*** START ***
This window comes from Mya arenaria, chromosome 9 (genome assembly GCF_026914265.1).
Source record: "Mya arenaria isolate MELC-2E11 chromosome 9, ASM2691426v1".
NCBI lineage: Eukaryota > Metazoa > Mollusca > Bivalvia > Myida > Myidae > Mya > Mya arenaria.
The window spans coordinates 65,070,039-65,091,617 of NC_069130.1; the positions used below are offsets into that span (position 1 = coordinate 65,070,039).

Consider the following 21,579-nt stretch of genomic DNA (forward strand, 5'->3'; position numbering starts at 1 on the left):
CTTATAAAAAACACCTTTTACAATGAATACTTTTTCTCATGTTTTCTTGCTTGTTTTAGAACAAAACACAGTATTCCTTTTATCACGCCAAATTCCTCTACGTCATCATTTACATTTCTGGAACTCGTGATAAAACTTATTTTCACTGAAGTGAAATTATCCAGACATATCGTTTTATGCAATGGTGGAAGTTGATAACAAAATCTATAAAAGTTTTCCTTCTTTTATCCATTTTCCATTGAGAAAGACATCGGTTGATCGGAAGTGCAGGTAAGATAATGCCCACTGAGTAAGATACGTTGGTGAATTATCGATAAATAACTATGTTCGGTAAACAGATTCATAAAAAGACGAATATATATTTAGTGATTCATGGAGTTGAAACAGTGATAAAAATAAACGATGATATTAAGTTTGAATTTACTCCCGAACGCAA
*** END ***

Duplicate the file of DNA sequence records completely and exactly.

This window comes from Mya arenaria, chromosome 9 (genome assembly GCF_026914265.1).
Source record: "Mya arenaria isolate MELC-2E11 chromosome 9, ASM2691426v1".
NCBI lineage: Eukaryota > Metazoa > Mollusca > Bivalvia > Myida > Myidae > Mya > Mya arenaria.
The window spans coordinates 65,070,039-65,091,617 of NC_069130.1; the positions used below are offsets into that span (position 1 = coordinate 65,070,039).

Consider the following 21,579-nt stretch of genomic DNA (forward strand, 5'->3'; position numbering starts at 1 on the left):
CTTATAAAAAACACCTTTTACAATGAATACTTTTTCTCATGTTTTCTTGCTTGTTTTAGAACAAAACACAGTATTCCTTTTATCACGCCAAATTCCTCTACGTCATCATTTACATTTCTGGAACTCGTGATAAAACTTATTTTCACTGAAGTGAAATTATCCAGACATATCGTTTTATGCAATGGTGGAAGTTGATAACAAAATCTATAAAAGTTTTCCTTCTTTTATCCATTTTCCATTGAGAAAGACATCGGTTGATCGGAAGTGCAGGTAAGATAATGCCCACTGAGTAAGATACGTTGGTGAATTATCGATAAATAACTATGTTCGGTAAACAGATTCATAAAAAGACGAATATATATTTAGTGATTCATGGAGTTGAAACAGTGATAAAAATAAACGATGATATTAAGTTTGAATTTACTCCCGAACGCAA